Turning back to China’s case provides some examples of the steps which can be taken to tackle air pollution. China announced setting a budget and targets for air quality improvements and ten national-level measures, some of which are: reduced emission of multi-pollutants; promotion of industry upgrades and restructuring; acceleration of companies’ technology upgrading; acceleration of energy restructuring; enforcement of energy-saving and environmental protection in market entrance requirements; application of market-oriented instruments and environmental economic policies; establishment of regional collaboration mechanisms; establishment of monitoring, alerting and emergency response systems for air pollution episodes. A third of air pollution in Beijing is calculated to come from vehicle exhaust fumes and to tackle this China plans to remove six million vehicles that do not meet exhaust emission standards and strength control on gas and diesel vehicle emissions.

As India gathers expertise to address its own air pollution concerns, there are a number of recommended actions, analogous with working towards increasing political will and decreasing public apathy. Understanding the impact of ambient air particulate pollution on health — as it stands in different cities — and communicating these results so that they are part of the larger citizen consciousness is essential to an ownership of the city’s health by its inhabitants. Pollutant thresholds and standards for vehicles, industry, waste management and power plants are to be re-examined with a built-in framework for regular updates, and monitoring and evaluation of the policies and standards.

Nature-based solutions such as incorporating urban green spaces into city planning are also important for a longer-term maintenance of air quality. Rural monitoring stations to enable informed policy making for non-urban areas are equally essential. The effort will need to involve a cross-ministerial intervention, spanning officials from environment, health, transportation, industry, and energy-related ministries. A concerted government, scientific and civil society push can change the quality of air — and life — for all of Delhi’s residents. In spite of this being an environmental-health hazard which cuts across the categories of class and location amongst others, the perceived indifference to the issue is unfortunate. One hopes that the efforts being taken in this direction will lead to a larger coordinated effort for a more liveable city.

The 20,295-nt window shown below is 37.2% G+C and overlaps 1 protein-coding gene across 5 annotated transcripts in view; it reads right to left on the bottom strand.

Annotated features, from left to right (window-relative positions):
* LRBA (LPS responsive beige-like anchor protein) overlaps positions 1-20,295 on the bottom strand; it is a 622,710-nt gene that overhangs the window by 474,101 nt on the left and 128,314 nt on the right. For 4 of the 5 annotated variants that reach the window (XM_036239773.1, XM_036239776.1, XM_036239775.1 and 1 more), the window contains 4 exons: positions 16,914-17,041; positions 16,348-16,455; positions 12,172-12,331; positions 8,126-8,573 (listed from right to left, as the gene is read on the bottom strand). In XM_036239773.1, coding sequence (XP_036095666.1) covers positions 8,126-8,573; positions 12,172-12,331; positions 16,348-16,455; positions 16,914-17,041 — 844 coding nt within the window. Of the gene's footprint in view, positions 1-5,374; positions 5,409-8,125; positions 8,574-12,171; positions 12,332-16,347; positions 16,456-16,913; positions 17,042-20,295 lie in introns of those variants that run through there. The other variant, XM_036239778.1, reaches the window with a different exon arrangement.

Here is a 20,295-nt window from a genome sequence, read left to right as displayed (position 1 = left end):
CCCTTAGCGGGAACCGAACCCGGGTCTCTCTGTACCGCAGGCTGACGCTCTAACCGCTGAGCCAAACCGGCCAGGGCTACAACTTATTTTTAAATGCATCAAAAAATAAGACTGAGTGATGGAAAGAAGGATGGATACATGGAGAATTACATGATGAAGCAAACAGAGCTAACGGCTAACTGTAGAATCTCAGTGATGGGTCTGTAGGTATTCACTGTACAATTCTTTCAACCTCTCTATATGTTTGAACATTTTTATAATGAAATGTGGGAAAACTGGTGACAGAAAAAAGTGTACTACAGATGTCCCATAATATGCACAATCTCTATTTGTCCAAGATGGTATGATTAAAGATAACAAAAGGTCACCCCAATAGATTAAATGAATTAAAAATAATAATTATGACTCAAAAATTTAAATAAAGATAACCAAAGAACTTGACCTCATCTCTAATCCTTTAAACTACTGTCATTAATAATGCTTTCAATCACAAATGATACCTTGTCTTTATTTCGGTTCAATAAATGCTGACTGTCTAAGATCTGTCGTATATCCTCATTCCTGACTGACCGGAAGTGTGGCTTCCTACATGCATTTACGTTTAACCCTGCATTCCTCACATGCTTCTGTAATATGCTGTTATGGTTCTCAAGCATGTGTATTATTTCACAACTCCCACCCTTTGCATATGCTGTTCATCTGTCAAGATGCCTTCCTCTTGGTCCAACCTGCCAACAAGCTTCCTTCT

Radhika Khosla

On The Nature of Cities


Radhika Khosla

About the Writer:
Radhika Khosla

Radhika Khosla is a Fellow at the Centre for Policy Research in New Delhi. She works on energy efficiency, with a focus on the buildings sector and its broader linkages to energy and climate change in India.

Radhika Khosla

Radhika Khosla

Radhika Khosla is a Fellow at the Centre for Policy Research in New Delhi. She works on energy efficiency, with a focus on the buildings sector and its broader linkages to energy and climate change in India. Previously, she was Staff Scientist with the Natural Resources Defense Council in New York, where she led the work on building energy efficiency in India. She holds a PhD in Geophysical Sciences from the University of Chicago and undergraduate and master’s degrees in Physics from the University of Oxford.

Leave a Reply

Your email address will not be published.